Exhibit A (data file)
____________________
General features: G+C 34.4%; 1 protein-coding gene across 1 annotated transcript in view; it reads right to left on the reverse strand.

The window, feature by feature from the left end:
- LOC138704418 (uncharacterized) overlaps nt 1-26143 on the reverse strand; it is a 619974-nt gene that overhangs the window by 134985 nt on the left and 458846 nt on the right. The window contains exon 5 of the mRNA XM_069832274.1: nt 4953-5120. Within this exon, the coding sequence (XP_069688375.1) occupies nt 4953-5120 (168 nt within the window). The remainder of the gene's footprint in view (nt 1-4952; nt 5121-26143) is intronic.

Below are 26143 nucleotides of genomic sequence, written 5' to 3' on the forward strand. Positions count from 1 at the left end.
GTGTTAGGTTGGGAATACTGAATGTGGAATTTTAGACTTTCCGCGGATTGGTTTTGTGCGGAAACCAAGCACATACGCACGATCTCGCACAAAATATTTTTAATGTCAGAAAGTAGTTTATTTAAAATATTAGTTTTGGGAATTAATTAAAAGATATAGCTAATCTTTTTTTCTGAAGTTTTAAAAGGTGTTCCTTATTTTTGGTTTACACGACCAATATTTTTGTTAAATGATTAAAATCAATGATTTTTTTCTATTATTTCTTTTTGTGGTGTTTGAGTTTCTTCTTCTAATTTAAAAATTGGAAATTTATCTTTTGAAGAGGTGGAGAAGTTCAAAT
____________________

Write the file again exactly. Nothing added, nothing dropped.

General features: G+C 34.4%; 1 protein-coding gene across 1 annotated transcript in view; it reads right to left on the reverse strand.

The window, feature by feature from the left end:
- LOC138704418 (uncharacterized) overlaps nt 1-26143 on the reverse strand; it is a 619974-nt gene that overhangs the window by 134985 nt on the left and 458846 nt on the right. The window contains exon 5 of the mRNA XM_069832274.1: nt 4953-5120. Within this exon, the coding sequence (XP_069688375.1) occupies nt 4953-5120 (168 nt within the window). The remainder of the gene's footprint in view (nt 1-4952; nt 5121-26143) is intronic.

Below are 26143 nucleotides of genomic sequence, written 5' to 3' on the forward strand. Positions count from 1 at the left end.
GTGTTAGGTTGGGAATACTGAATGTGGAATTTTAGACTTTCCGCGGATTGGTTTTGTGCGGAAACCAAGCACATACGCACGATCTCGCACAAAATATTTTTAATGTCAGAAAGTAGTTTATTTAAAATATTAGTTTTGGGAATTAATTAAAAGATATAGCTAATCTTTTTTTCTGAAGTTTTAAAAGGTGTTCCTTATTTTTGGTTTACACGACCAATATTTTTGTTAAATGATTAAAATCAATGATTTTTTTCTATTATTTCTTTTTGTGGTGTTTGAGTTTCTTCTTCTAATTTAAAAATTGGAAATTTATCTTTTGAAGAGGTGGAGAAGTTCAAAT